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Thailand's loan-loss reserves sufficient to cope with

Publication Date : 07-07-2012


Leading bankers of Thailand say their loan loss coverage ratios are sufficient to handle the country's central bank's call for an increase in loan loss provisions to fend off any effects from the euro crisis.

The coverage ratio is a measure of a bank's ability to cope with non-performing loans. It is calculated by dividing the ending balance of the institution's loan loss reserves by total (non-performing loans) NPLs.

Chartsiri Sophonpanich, president of Bangkok Bank, said it had closely followed the situation in the euro zone with a view to its impact on the bank's operations even though the crisis has not yet directly affected the Thai economy.

"It will eventually affect the economy, however, so we should cautious about the situation," he said.

The Bank of Thailand's call for an increase in loan loss provisions is reasonable, he said. However, Bangkok Bank already has a high provision in the range of 1.5 billion to 1.8 billion baht (US$47.42 million to $56.91 million) per quarter.

Chartsiri said his bank's coverage ratio was sufficient to handle any impact from the euro-zone crisis. It is the highest among the big four banks at around 193 per cent.

Bangkok Bank will also carefully control the growth of lending, with this year's target of 6-8 per cent unchanged even though overall lending in the banking industry is mounting sharply.

A conservative loan-growth policy is a safety measure for the bank, he said.

Kannikar Chalitaporn, president of Siam Commercial Bank, said it might consider increasing its loan loss provision as recommended by the central bank. However, it has already increased the provision to 500 million baht ($15.81 million) per month from 300 million baht ($9.48 million) per month last year.

SCB's coverage ratio is 130 per cent.

She said some impact from the euro crisis might be seen in Thailand in the fourth quarter of this year and full impact next year.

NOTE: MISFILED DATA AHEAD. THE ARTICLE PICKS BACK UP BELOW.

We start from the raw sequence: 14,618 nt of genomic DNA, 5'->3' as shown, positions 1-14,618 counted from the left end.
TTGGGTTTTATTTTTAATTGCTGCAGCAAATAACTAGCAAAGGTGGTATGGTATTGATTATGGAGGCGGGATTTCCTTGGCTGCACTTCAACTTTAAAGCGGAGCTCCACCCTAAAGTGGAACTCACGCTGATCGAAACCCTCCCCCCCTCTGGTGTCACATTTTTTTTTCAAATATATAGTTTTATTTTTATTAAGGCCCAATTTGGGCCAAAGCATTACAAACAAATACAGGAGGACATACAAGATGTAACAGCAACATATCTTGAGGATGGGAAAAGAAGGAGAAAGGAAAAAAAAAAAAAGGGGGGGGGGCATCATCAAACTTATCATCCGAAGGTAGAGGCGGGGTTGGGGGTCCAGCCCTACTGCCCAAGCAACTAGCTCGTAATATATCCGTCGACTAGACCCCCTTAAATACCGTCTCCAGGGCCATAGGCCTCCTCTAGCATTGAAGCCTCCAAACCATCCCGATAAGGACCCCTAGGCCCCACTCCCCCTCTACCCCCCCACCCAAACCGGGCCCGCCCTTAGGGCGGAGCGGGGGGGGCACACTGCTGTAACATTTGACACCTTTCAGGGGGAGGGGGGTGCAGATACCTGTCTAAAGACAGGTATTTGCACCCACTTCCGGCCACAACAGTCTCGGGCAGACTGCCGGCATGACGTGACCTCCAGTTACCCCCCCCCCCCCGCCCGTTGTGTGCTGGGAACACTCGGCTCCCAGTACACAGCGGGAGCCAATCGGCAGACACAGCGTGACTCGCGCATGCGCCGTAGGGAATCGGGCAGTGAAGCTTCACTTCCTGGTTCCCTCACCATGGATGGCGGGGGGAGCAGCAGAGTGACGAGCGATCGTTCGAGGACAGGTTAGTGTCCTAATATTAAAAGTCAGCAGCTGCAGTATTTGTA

To ease the impact, all enterprises must prepare now, she said.

"The euro debt crunch might create a worry for businesses, but we should not panic, because the Thai economy so far continues to grow steadily," she said.

SCB has the highest lending growth among the top four banks. Its loans in the first half surged more than 10 per cent, higher than the bank expected.

Kannikar said liquidity in the entire industry had been reduced because of soaring loan growth; therefore, the banks will aggressively chase funds with the launch of attractive products to cover the loan demand.

Apisak Tantivorawong, president of Krung Thai Bank, said it had set a loan loss provision of 500 million baht ($15.81 million) per month since 2010, enough to protect it from any effects from the euro zone's problems.

Increasing the provisions means banks have to reallocate funds from their profits, he said, adding that KTB had no reason to increase them because its NPL rate is low.

Apisak said the bank would raise its loan-growth target for this year after achieving 7-per-cent growth in the first half. The new target will be proposed to the board of directors this month.

He said KTB's return on equity was 15-16 per cent, which could be increased in line with the growing profit.


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